Reprinted from yesterday's late editions.

The fasinating thing about the presidency is that there is truly a special aura that goes with the office. Wednesday night, Jimmy Carter was not the President and that aura was missing.

Not that there wasn't a sense of anticipation of his impending presidency or the proper amount of dignity on his part or the part of the 1,500 or so assembled at the inaugural gala; it was just that the special tingle that goes up and sown your spine when they announce "Ladies and Gentlemen. the President of the United States" wasn't there.

After noon Thursday, it would be.

For one thing President-elect and Mrs. Carter, daughter Amy, and official members of the family arrived on time and sat patiently in the Presidential Box at the Opera House in the Kennedy Center while ice and traffic-bound latecomers straggled into their seats for nearly 15 minutes.

The President-elect and his family seemed starstruck, gazing excitedly round the Opera House to see who was there. And to lend even more of an atmosphere of informality. Amy, all dressed up to beat the band, acted like any normal nine-year-old who had to sit through a three-hour performance. At one point during an especially moving standing ovation to the Alvin Ailey troupe when all eyes were upon the Carters, Amy tapped her mother on the shoulder and whispered something in her ear.

The gala was billed as the event to attend Wednesday night, and indeed nothing could have been more entertaining than the show itself, but the fun part was watching members of the audience and the excited if a little terrified performers themselves.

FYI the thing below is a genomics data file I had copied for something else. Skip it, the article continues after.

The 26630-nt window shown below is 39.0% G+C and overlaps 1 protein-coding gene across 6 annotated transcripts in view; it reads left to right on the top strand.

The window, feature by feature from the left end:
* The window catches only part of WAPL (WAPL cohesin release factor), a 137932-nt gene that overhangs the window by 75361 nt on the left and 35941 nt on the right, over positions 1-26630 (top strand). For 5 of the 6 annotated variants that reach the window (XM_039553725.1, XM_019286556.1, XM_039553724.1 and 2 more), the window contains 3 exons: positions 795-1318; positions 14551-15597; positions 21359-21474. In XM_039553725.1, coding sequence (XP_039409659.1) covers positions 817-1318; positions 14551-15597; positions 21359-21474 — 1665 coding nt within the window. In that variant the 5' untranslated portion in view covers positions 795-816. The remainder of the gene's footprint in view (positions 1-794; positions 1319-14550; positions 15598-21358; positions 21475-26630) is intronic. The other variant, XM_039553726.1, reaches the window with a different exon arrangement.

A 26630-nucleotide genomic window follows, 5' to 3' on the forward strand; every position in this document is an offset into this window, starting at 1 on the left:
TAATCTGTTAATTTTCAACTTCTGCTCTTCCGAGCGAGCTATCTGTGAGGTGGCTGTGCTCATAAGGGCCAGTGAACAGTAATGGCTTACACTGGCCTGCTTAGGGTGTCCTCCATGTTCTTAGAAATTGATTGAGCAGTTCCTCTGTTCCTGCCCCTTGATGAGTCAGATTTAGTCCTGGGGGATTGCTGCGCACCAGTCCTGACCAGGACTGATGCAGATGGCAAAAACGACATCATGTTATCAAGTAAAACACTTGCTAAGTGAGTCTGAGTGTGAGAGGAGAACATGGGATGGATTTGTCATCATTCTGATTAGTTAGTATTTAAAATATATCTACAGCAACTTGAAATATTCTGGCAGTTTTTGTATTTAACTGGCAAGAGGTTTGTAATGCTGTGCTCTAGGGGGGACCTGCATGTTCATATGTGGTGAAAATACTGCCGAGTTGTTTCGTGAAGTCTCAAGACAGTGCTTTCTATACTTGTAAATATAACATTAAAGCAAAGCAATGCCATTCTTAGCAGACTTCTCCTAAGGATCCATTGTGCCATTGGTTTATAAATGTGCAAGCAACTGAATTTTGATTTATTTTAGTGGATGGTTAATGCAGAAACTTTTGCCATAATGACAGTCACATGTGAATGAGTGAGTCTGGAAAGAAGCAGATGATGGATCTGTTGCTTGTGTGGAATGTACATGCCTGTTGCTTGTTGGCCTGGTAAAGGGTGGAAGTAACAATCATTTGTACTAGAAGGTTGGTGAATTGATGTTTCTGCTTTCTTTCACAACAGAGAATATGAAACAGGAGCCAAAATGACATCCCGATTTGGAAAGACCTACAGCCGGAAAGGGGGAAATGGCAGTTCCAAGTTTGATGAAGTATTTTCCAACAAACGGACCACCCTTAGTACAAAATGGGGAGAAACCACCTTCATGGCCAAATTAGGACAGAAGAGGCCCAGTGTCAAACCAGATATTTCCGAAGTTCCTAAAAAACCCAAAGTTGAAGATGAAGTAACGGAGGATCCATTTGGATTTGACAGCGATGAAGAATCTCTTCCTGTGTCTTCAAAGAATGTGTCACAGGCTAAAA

Sitting in the boxes surrounding the President-elect and his family were members of the Cabinet-to-be and their wives, plus Walter Cronkite: Sen. Hubert H. Humphrey: the ubiquitous ambassador of Iran, Ardeshir Zahedi: Carter advertising man Gerald Rafshoon: and Mayor and Mrs. Walter Washington.

In the audience were Lauren Bacall, looking radiant, with Carter polister Pat Caddell and his date. Hugh Hefner's daughter Christie. Only a few rows down were former Beatle John Lennon and Yoko Ono looking very much like a staid middle-aged married couple. Tucked away over on one of the side aisles in a simple, gray business suite was Sen. Edmund Muskie of Maine, a onetime presidential candidate himself. And almost unnoticed in the back row were rock singer Gregg Allman and his wife, Cher. Interestingly there wasn't a Kennedy in sight.

The invitations said black tie optional, and even until the last minute Carter had not decided what to wear. But he finally chose black tie and a simple white-pleaded shirt as did most of those who occupied the boxes.

Mrs. Carter wore an understated evening dress with a long-sleeve black top, white skirt and red satin belt. Carter seemed to be generally enjoying himself the whole time and almost never stopped smiling. He laughed and waved and clapped to most of the performers while Mrs. Carter in contrast seemed much more solemn.

Amy crawled around the Presidential Box. The only time Mrs. Carter seemed to geninely let go was when Mike Nichols and Elaine May did a satrical skit about a Jewish mother of a President kvetching at her son. And members of the family seemed to be teasing her while the skit was going on.

After the intermission, Amy disppeared.She had obviously had it. But the Carters stayed on and even stood up and clapped when Aretha Franklin bid them to during one of her more rousing numbers.

There was no royal feeling Wednesday night and perhaps that accounted for some people murmuring aloud that they didn't get "that special feeling or excitement" from actually being there the way they thought they would, despite the fabulous show.

But that was because there wasn't a President in the audience Wednesday night. As Carter stood up to leave after the performance, those members of the audience directly beneath him waved and screamed and called out "Hi Jimmy, and he returned to the edge of the balcony to wave down and a most try to reach them with his hand.

If he had been President Wednesday night, it probably wouldn't have happened.

Because Thursday he would become the 39th President of the United States and Presidents don't arrive until everyone else is seated.